I was running an executive education class last week for a group of people from an engineering firm. At the course dinner, we had a speaker from a cutting edge research group within the firm who described a bunch of technology that will completely transform their industry when it hits.
The reaction of the class the next morning when we discussed that talk was interesting. Instead of saying “That stuff will never work,” which I think would have been their reaction at the start of the week, they said “None of that stuff has a business model.” And then we had a great conversation about what the business model could be, how it relates to their current business model, and how they can start planning a transition.
It reminded me of something I had just read by one of my favourite authors William Gibson in his collection of non-fiction essays Distrust That Particular Flavor:
A BBC executive working on another version of “interactive television” offered me a tour of a small research facility in San Francisco. He was interested in having me “do” something with this new technology: the lab we visited was devoted to…well, there weren’t verbs. I looked at things, watched consoles as they were poked and prodded, and nobody there, it seemed, could even begin to explain what it was I might be doing if I were to, uh, do one of these projects, whatever it was. It wasn’t writing, it wasn’t directing. It was definitely something, though, and they were certainly keen to do it, but they needed those verbs.
The business model is where you get the verbs. And without them, you just have a great idea that does, well, something.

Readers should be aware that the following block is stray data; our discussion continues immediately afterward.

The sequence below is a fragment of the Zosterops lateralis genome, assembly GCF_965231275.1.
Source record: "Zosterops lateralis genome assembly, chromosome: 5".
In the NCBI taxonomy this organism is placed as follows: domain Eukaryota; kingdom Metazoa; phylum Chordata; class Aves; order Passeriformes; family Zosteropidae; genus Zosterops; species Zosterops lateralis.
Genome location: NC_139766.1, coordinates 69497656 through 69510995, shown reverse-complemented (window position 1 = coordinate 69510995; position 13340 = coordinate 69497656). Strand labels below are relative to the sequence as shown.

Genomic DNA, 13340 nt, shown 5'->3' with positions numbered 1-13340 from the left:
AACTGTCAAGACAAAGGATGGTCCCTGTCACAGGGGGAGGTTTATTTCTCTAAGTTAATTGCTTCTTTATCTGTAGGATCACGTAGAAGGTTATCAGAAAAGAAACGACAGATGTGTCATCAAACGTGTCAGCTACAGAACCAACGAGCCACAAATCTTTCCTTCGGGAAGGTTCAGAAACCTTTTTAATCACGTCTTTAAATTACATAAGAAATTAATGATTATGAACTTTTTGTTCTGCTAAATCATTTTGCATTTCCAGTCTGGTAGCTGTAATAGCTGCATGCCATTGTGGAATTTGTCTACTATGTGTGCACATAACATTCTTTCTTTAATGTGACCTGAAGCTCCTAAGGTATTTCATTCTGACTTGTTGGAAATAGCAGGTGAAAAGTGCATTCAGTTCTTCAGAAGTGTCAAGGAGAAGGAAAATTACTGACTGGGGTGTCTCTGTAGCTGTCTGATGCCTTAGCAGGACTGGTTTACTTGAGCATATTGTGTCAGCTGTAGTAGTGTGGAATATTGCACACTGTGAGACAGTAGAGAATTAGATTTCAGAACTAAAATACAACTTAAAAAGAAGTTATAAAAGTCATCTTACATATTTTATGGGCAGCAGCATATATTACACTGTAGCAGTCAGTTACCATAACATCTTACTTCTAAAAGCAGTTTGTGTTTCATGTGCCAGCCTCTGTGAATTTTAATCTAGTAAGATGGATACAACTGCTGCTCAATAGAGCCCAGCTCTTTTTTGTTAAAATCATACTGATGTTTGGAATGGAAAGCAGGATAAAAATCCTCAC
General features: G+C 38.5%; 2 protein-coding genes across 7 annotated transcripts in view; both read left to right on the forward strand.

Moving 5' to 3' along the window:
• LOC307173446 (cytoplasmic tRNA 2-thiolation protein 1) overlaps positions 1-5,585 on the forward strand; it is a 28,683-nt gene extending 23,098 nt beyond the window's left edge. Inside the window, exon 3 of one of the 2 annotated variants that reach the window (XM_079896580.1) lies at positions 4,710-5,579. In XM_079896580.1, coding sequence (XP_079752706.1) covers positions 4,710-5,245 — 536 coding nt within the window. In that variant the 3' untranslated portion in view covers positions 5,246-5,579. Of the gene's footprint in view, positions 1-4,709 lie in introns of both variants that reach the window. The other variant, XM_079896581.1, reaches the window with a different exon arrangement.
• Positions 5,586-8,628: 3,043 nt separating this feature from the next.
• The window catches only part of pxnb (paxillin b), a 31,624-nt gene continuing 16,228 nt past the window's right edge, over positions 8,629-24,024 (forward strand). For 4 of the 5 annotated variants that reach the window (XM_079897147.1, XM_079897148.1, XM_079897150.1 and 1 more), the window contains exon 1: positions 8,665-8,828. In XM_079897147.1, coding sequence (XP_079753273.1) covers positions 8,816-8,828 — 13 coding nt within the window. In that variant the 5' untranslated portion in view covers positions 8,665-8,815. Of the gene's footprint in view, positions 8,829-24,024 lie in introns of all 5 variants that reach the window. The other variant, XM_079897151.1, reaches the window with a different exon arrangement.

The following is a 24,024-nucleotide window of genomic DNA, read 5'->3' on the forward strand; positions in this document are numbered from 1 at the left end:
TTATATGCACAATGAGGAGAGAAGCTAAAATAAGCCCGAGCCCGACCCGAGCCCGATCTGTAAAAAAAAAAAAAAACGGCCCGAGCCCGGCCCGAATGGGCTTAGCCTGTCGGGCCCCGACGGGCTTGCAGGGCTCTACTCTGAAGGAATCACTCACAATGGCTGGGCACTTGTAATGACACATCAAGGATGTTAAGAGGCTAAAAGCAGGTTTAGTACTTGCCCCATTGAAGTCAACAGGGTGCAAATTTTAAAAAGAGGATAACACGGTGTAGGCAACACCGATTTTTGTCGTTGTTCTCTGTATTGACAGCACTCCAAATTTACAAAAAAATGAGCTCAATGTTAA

But of course, it’s not that easy, is it? We do need the verbs. The reason that building a business model is so important (and so hard) is that it is hard to know in advance which verbs will work. Another quote from Gibson explains why:
The Internet, an unprecedented driver of change, was a complete accident, and that seems more often the way of things. The Internet is the result of the unlikely marriage of a DARPA project and the nascent industry of desktop computing. Had nations better understood the potential of the Internet, I suspect they might well have strangled it in its cradle. Emergent technology is, by its very nature, out of control, and leads to unpredictable outcomes.
And that’s precisely right – we often don’t know in advance how to best make our new ideas work. To find those verbs and build a business model, we need to experiment.
But that’s hard to do, and it leads to uncertainty, which most people hate. So why would you do it? In discussing why he started to get interested in vintage mechanical watches long after quartz made them obsolete, he says:
Collections of things, and their collectors, have generally tended to give me the willies. I sometimes, usually only temporarily, accumulate things in some one category, but the real pursuit is the learning curve. The dive into esoterica. The quest for expertise.
It’s one of the best descriptions I’ve read of drive we have to learn. That’s what leads us to come up with our great new ideas. Which then need some verbs so that we’ll know what they’re for.
That’s how my engineering friends can use that great new technology to transform their industry.